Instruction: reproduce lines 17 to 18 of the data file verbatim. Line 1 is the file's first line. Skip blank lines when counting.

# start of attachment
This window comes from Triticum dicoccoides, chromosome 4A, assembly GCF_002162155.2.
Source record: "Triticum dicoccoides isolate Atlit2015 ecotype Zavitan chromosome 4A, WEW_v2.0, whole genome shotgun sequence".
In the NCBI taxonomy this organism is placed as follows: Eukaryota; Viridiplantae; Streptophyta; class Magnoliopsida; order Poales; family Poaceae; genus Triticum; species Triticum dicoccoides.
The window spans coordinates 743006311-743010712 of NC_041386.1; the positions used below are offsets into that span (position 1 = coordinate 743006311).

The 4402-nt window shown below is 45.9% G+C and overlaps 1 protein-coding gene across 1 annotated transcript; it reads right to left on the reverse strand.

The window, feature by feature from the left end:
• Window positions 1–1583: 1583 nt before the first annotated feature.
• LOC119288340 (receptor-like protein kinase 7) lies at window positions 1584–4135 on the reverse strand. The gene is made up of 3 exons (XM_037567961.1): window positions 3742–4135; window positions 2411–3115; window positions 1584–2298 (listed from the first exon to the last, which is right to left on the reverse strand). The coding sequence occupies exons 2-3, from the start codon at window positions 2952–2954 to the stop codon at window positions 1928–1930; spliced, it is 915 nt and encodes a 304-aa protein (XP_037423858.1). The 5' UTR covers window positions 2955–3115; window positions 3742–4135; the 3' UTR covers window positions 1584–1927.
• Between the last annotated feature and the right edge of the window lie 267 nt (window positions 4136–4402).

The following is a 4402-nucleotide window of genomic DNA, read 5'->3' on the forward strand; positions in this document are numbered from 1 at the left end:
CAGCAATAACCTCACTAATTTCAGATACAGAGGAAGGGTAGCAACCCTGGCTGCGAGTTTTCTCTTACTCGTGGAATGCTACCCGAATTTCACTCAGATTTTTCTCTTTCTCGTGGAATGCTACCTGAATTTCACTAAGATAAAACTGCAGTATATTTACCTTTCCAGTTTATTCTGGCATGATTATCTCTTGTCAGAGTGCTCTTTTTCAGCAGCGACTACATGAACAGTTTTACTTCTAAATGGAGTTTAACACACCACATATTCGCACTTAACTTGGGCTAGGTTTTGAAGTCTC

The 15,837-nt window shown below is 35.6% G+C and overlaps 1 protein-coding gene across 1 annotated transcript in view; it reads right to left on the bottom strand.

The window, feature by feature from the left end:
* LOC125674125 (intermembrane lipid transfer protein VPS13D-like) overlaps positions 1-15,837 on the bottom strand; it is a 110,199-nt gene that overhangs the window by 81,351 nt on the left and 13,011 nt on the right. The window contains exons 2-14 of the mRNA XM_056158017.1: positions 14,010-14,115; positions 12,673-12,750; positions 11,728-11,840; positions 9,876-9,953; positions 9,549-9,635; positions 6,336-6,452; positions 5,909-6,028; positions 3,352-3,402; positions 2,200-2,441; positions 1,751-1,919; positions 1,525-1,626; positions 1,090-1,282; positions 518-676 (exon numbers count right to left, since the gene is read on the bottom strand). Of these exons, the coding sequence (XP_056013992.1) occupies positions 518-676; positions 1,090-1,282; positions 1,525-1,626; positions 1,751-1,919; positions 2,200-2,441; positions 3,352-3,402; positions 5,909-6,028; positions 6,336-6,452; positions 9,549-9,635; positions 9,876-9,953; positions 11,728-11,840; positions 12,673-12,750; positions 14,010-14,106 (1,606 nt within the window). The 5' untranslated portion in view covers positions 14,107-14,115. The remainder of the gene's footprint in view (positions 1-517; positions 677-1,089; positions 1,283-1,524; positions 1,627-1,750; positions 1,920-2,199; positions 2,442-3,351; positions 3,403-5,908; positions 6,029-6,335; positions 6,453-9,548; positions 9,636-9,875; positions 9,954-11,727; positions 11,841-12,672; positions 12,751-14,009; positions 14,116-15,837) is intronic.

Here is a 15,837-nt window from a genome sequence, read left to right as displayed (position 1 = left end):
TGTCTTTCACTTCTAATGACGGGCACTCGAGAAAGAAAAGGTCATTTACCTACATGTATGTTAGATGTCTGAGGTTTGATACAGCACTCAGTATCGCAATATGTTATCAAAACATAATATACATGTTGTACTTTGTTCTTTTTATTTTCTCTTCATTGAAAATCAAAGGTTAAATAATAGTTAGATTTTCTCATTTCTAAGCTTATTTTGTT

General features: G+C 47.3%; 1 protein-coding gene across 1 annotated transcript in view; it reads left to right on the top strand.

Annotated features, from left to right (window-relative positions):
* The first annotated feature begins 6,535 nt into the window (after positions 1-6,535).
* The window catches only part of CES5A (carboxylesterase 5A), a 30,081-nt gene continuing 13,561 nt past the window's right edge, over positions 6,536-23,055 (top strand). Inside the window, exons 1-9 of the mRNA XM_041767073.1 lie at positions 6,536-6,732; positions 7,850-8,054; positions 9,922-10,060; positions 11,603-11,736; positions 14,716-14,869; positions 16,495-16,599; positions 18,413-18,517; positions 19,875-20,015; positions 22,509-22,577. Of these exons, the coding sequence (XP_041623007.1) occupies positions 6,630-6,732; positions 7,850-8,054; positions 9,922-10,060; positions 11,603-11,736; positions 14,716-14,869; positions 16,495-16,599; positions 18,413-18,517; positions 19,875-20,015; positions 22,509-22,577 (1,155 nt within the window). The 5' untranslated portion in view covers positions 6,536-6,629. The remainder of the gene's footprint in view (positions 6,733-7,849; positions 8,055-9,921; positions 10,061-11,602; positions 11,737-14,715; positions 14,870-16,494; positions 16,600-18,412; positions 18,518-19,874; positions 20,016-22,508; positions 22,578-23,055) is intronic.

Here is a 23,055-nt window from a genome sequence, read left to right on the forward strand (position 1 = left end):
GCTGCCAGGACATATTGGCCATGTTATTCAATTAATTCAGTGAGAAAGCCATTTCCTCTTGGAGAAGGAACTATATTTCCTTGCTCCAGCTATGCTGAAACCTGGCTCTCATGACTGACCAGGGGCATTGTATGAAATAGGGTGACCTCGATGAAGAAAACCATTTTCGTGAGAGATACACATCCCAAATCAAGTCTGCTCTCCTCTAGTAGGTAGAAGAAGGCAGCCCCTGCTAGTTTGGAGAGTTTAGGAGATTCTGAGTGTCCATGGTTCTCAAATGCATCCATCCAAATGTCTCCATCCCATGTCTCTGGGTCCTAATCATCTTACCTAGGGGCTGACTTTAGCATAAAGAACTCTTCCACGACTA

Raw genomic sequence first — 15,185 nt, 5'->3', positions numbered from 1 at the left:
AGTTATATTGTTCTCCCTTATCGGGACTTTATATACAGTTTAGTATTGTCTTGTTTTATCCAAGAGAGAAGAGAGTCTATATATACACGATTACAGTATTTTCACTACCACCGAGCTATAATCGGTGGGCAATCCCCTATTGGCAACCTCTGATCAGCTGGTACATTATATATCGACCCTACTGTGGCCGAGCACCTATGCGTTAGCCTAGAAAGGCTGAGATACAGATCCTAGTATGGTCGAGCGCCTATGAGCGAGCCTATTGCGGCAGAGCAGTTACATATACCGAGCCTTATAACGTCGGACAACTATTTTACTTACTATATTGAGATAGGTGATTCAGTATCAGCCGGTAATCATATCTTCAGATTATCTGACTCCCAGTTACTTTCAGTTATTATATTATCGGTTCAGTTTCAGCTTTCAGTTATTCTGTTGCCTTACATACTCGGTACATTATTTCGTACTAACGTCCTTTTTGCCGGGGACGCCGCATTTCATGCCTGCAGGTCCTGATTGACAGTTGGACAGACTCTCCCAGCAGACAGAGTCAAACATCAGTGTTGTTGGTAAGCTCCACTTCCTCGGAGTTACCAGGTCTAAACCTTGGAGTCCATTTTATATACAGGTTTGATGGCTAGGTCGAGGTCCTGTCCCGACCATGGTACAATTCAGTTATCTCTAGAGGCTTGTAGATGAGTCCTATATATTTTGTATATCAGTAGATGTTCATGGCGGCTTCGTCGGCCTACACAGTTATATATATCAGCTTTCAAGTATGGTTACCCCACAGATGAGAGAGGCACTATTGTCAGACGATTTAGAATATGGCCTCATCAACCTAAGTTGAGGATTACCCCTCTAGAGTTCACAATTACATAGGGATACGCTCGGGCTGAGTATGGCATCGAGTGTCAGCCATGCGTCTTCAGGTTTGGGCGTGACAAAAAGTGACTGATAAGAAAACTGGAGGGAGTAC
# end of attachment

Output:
General features: G+C 47.3%; 1 protein-coding gene across 1 annotated transcript in view; it reads left to right on the top strand.

Annotated features, from left to right (window-relative positions):